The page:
P-47 instrumental to Hill Air Force Base
By Airman 1st Class Stefanie Torres , 388th Fighter Wing Public Affairs
/ Published April 10, 2007
HILL AIR FORCE BASE, Utah --
"The P-47 was the key to Hill Air Force Base survival."
At least that was what Maj. Gen. (retired) Rex Hadley would often say before he died Oct. 2006.
General Hadley, who was instrumental in raising funds from state legislature to bring the P-47 to Hill AFB, witnessed that this aircraft was a significant part of Hill AFB's history. He asked for funds because he truly believed in having the P-47 here, explained Tom Hill, Hill Aerospace Museum curator.
"The war brought a large downsizing to the base, and after the arrival of the aircraft, General Hadley saw new life was given to aircraft overhaul and breathed life back to the base," explained Mr. Hill.
"This aircraft is an extremely important addition here," said Mr. Hill. "It's filling a void in our collection and our storyline."
The base has not received the aircraft until now because only a handful of aircraft are left and it consumes a large amount of time to have it restored.
"Just taking one of these aircraft and building it back to how it used to look has taken three years of volunteer work," Mr. Hill said.
Three people on base have put in more than 10,000 man hours alone to restore this aircraft.
"Scott Cragun, Don Prince and Steve Hatch have dedicated a huge amount of their off-time," said Mr. Hill.
Efforts from the 388th Fighter Wing corrosion and paint shop have come into play with this as well.
Within the last few months, the corrosion shop has restored and remade many different panels.
"We will be smoothing out the rough edges and sanding it out to give it a great finish within the next few weeks before we hand it to the paint shop," said Tech. Sgt. Scott Foy, 388th Fighter Wing corrosion control shop chief.
Before the P-47 arrived at Hill AFB, members of the shop went off base to perform maintenance repairs in their spare time.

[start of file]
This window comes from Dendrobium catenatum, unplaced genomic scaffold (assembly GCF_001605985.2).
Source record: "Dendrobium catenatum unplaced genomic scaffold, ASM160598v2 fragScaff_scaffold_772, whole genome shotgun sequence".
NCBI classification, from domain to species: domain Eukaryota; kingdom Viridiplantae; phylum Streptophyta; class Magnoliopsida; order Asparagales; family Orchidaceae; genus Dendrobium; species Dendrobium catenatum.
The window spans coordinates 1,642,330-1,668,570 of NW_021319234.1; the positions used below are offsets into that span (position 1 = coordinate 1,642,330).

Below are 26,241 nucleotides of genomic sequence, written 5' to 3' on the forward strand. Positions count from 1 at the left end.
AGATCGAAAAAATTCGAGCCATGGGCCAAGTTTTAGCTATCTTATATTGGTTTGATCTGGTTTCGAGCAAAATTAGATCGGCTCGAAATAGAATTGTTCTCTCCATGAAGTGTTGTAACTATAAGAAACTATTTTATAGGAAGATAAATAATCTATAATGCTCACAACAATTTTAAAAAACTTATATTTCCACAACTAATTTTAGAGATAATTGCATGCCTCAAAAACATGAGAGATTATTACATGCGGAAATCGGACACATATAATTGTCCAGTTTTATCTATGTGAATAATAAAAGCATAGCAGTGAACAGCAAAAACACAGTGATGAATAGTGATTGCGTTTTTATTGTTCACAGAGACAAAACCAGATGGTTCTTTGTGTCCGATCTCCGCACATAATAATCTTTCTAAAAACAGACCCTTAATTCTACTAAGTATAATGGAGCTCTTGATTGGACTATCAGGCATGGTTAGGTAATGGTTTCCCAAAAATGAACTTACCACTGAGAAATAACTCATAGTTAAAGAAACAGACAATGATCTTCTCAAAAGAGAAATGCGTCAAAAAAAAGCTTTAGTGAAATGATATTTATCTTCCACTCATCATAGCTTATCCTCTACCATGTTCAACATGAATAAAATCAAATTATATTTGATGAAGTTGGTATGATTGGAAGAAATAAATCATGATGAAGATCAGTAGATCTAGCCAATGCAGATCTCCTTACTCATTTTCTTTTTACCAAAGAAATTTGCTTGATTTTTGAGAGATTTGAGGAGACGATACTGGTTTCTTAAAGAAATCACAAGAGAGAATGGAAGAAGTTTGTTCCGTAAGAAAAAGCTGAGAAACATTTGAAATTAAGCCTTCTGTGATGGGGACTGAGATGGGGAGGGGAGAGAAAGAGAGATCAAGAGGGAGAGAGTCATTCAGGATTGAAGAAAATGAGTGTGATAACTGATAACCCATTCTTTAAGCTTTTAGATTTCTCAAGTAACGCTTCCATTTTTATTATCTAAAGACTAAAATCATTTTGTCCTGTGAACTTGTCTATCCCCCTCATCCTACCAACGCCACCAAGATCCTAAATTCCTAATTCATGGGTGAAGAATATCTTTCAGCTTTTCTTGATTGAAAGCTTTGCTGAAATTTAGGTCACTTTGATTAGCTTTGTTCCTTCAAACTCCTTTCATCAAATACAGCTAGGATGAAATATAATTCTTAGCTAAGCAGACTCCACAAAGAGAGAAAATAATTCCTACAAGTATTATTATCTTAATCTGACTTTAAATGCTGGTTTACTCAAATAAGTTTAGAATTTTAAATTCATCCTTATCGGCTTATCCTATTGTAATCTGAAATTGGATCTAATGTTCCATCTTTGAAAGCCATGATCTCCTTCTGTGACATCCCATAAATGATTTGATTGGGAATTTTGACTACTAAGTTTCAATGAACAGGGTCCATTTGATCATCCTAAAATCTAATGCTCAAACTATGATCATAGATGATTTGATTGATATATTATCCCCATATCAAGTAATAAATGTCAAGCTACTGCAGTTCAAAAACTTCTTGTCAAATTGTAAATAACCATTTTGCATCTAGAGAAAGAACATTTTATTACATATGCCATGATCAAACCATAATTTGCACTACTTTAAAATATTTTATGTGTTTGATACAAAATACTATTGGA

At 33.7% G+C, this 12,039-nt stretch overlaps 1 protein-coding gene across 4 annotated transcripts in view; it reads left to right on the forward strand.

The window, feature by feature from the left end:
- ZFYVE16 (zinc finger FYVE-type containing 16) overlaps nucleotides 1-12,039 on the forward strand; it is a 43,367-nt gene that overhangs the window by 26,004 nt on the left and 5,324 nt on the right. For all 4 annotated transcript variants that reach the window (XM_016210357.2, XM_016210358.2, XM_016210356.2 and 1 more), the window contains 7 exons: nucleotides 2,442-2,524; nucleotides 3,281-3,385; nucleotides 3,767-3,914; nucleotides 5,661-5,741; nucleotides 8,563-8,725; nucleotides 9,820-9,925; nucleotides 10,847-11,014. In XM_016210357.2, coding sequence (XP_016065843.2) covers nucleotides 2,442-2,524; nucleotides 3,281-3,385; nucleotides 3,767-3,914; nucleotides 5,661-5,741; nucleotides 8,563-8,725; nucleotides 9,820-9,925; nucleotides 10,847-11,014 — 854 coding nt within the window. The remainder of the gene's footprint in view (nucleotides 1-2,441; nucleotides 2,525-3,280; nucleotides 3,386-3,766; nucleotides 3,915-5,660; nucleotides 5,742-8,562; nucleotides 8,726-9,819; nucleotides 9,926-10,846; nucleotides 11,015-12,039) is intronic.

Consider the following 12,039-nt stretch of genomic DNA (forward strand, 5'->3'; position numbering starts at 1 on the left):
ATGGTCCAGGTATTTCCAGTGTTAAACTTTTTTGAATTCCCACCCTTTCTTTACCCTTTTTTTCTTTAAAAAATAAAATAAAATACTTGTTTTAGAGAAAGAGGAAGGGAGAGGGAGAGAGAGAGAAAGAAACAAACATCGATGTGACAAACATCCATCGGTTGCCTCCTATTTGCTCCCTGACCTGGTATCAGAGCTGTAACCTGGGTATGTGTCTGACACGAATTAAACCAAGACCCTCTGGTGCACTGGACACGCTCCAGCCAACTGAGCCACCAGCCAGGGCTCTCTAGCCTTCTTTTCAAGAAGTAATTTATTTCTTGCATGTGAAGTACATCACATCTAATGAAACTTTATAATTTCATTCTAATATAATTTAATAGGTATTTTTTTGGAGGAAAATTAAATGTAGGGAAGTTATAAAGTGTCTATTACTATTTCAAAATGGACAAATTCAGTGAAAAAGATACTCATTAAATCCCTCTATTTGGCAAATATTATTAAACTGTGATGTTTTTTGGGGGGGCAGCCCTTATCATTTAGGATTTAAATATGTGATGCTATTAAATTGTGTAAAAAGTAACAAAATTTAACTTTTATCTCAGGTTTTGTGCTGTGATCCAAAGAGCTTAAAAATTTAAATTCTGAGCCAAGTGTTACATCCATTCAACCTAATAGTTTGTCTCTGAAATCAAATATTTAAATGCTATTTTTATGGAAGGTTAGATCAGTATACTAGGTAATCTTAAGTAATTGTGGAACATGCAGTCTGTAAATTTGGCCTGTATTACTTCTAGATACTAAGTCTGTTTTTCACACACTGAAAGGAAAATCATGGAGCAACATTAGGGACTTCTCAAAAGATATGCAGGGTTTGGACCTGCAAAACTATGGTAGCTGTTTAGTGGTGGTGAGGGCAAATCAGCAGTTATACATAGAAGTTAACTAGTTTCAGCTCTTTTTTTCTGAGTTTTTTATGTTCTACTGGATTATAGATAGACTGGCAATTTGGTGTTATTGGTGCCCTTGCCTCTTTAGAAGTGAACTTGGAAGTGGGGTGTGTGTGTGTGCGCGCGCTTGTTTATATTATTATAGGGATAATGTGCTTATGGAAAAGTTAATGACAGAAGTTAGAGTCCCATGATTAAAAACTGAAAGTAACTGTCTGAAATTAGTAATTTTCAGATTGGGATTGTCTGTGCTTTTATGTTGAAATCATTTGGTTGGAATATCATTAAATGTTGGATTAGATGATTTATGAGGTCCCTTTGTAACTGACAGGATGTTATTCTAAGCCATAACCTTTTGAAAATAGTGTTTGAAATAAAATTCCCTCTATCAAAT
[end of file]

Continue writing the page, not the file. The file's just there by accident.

"We are going to get it done and get it done correctly. To do so we have put in a little extra time and our guys have looked forward to it. The history and heritage of this aircraft is so significant," said Sergeant Foy.
The P-47 will be taken to the paint barn in the next few weeks to restore it for museum quality.
"The colors of the aircraft are going to be the same colors as Col. (retired) Glen Eagleston's, (known as a "fighter pilot's fighter pilot") P-47. He is from Farmington, Utah, and we want it to look like his," Sergeant Foy said.
Colonel Eagleston is one of the 13 original members of the Utah Aviation Hall of Fame.
The P-47 was flown back and forth through Hill AFB but never assigned to a unit. They flew in and out for overhaul and kept the work flowing on base.
"There were two major projects the 388th Fighter Wing corrosion shop was working on that General Hadley would have liked to have seen before he passed away," said Mr. Hill. "The first one was the restoration of the P-47, the second was to see the F-16 (Fighting Falcon) out on display at the West Gate. He missed it by six months but spent half a life time looking forward to seeing Team Hill's efforts."
The P-47 will be at the 388th Fighter Wing corrosion shop for another three weeks before it's towed to the World War II section of the Hill Aerospace Museum for public viewing.